Following a pair of tonally lighter films (2000's "Nurse Betty
," 2002's "Possession
"), Neil LaBute, a writer-director more famous for exposing the bleaker, more disturbing sides of human nature (1997's "In the Company of Men," 1998's "Your Friends and Neighbors"), returns to his old stomping ground with the challenging and wordy "The Shape of Things." Originally conceived for the London stage in 2001, LaBute has transferred his four original actors (Paul Rudd, Rachel Weisz, Gretchen Mol, and Frederick Weller) for this mostly successful cinematic adaptation, and their close familiarity with their roles is apparent from minute one.
Adam (Paul Rudd) and Evelyn (Rachel Weisz) meet by chance one day at the museum where Adam works and Evelyn is about to deface a nude sculpture that has been needlessly censored with a fig leaf. Both are graduate students at Mercy College, where Evelyn is preparing her art thesis, but otherwise do not really seem suited for one another. Whereas Evelyn is outspoken and beautiful, Adam is a little pudgy around the edges and has no seeming fashion sense. Nevertheless, when Adam questions their relationship, Evelyn responds, "Don't worry about 'why' when 'what' is right in front of you." Pretty soon, as Adam begins to fall for Evelyn, he willingly takes her advice to change his physical appearance and strengthen his self-esteem. In the process, two more characters become unintentionally embroiled in their questionable relationship: Adam's engaged friends Jenny (Gretchen Mol) and Phillip (Frederick Weller).
What begins as an offbeat, rather lighthearted romance brutally segues in the second half into something far more dark and unsettling. "The Shape of Things" raises several thought-provoking topics within its quick 96 minutes, including the value of art, the importance society places on materialism and conventional beauty, and the effect one individual can have on another within a love relationship. As Adam is subtly egged on (but not forced) by Evelyn to lose weight, change his clothes and hair, and even get a nose job, Adam goes through a transformation that makes him feel better, but at the potential cost of his longtime best friend Jenny, who has loved him for years. She and fiancé Phillip are visibly jarred by Adam's changes, and wonder why someone like Evelyn would be interested in him. All of this is, indeed, a setup for a key discovery in the third act that is almost shocking in its unblinking depiction of human cruelty.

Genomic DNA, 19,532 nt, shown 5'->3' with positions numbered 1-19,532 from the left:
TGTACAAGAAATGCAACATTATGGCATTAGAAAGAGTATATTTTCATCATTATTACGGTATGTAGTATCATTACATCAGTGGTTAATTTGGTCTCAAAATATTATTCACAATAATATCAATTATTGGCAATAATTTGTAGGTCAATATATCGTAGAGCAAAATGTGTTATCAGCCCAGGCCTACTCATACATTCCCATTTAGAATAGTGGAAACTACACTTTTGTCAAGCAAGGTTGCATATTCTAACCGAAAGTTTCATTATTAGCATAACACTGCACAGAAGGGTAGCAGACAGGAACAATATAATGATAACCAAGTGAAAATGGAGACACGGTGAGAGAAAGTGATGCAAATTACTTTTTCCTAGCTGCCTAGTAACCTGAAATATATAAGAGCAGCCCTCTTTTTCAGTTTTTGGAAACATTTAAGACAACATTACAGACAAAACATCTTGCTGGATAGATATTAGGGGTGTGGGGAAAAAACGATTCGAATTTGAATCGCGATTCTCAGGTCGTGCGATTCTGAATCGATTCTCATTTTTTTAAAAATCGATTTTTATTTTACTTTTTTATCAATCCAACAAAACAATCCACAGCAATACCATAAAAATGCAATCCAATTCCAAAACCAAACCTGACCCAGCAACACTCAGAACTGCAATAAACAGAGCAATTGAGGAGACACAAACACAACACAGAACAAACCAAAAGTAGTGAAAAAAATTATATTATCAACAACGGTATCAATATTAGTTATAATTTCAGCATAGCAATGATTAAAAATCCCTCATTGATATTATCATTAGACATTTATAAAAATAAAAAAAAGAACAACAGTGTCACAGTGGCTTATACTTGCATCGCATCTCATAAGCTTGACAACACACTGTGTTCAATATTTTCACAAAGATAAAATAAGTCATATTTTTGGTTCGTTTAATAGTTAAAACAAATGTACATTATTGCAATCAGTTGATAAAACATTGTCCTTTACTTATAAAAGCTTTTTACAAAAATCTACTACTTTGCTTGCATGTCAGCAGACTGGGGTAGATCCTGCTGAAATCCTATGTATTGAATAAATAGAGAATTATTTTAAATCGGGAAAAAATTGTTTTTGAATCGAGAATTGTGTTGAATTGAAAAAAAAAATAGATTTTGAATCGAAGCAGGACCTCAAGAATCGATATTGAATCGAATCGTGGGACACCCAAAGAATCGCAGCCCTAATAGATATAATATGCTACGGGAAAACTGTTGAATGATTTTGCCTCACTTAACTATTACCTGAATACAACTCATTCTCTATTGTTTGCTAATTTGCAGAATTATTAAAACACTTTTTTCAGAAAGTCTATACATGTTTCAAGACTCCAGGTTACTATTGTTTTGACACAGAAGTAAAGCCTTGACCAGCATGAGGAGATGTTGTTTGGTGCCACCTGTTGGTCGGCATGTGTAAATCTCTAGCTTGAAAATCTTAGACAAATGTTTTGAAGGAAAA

With the camera steady on long, unbroken shots, the actors are let loose to further explore their characters without the hindrance of unnecessary edits, and each one of them delivers an exceptional performance. As total opposites Adam and Evelyn (all biblical allusions intentional), Paul Rudd (1999's "200 Cigarettes
") and Rachel Weisz (2003's "Confidence
") are so convincing it's scary. Rudd brings such an empathetic vulnerability to his role that what happens to him in the crucial last twenty minutes is almost difficult to watch. And Weisz is alternately alluring and mystifying, perfectly embodying the headstrong Evelyn, who may or may not be exactly whom she appears. As counterparts Jenny and Phillip, Gretchen Mol (1999's "The Thirteenth Floor
") and Frederick Weller (2001's "The Business of Strangers") add unusually strong support to a technically sparse film with not a single other speaking part.
As audacious as Neil LaBute's attempt to open things up is, he is not always able to overcome the notion that this started off as a stage play. With a total of only about twelve elongated scenes, the dialogue exchanges occasionally go on a little too long and feature some stilted passages, while the blocking feels slightly too stagy at certain points. This is the movie's one debit, significant enough to be mentioned but not so much that it destroys everything else that is so very good.
"The Shape of Things" is grim in its look at what one person is capable of doing to another, but it is not heartless. The characters are sympathetic without having to compromise their flaws, and the literate, knowing dialogue is oftentimes exquisite. As for the centerpiece of the film, a climactic confrontation between Adam and Evelyn, Rudd and Weisz play it to brilliant effect, and LaBute handles it with meticulous skill. The final moments are particularly heartbreaking, offering no false pretenses or easy answers even as the viewer is led to believe there may still be a glimmer of hope for these characters yet. "The Shape of Things," warts and all, is a motion picture not easy to shake.